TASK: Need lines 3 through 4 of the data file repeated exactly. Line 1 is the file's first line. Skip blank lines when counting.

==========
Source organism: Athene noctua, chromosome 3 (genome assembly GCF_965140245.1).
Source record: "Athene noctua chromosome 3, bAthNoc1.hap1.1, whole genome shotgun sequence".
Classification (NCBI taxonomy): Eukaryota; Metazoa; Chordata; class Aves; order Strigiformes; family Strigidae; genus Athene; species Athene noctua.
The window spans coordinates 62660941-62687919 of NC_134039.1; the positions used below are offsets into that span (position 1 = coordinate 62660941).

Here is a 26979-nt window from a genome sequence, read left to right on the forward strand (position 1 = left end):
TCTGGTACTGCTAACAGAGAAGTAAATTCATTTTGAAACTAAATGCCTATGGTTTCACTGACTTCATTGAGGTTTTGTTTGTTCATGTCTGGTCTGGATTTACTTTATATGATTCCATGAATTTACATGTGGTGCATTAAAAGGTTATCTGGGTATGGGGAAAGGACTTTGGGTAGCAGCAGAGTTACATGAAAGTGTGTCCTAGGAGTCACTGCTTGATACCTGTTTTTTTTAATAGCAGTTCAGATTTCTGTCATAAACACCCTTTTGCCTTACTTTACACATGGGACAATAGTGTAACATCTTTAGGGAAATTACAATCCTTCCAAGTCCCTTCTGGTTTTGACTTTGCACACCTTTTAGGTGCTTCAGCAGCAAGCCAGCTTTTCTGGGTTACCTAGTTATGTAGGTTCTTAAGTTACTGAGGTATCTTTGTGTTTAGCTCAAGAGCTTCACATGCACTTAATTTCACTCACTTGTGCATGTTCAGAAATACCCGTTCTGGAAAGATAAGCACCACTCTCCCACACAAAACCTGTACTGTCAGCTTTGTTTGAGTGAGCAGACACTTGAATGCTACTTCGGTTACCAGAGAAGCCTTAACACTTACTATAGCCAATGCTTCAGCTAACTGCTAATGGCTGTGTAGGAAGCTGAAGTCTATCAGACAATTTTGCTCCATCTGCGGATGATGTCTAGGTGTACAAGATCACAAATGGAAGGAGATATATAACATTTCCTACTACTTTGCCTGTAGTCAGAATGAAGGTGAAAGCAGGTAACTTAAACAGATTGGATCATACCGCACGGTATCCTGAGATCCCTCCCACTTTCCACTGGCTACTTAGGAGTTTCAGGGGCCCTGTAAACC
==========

Classification (NCBI taxonomy): Eukaryota; Metazoa; Chordata; class Aves; order Strigiformes; family Strigidae; genus Athene; species Athene noctua.
The window spans coordinates 62660941-62687919 of NC_134039.1; the positions used below are offsets into that span (position 1 = coordinate 62660941).